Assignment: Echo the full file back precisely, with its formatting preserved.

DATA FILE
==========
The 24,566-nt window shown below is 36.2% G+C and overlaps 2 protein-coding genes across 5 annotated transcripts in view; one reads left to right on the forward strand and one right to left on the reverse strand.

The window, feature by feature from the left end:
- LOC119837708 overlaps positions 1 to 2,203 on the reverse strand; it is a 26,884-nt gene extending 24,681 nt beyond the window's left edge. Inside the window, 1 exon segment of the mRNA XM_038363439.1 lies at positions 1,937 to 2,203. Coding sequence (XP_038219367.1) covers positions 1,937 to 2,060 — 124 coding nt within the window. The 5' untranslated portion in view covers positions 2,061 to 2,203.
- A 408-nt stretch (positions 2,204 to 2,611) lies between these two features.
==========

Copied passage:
The 24,566-nt window shown below is 36.2% G+C and overlaps 2 protein-coding genes across 5 annotated transcripts in view; one reads left to right on the forward strand and one right to left on the reverse strand.

The window, feature by feature from the left end:
- LOC119837708 overlaps positions 1 to 2,203 on the reverse strand; it is a 26,884-nt gene extending 24,681 nt beyond the window's left edge. Inside the window, 1 exon segment of the mRNA XM_038363439.1 lies at positions 1,937 to 2,203. Coding sequence (XP_038219367.1) covers positions 1,937 to 2,060 — 124 coding nt within the window. The 5' untranslated portion in view covers positions 2,061 to 2,203.
- A 408-nt stretch (positions 2,204 to 2,611) lies between these two features.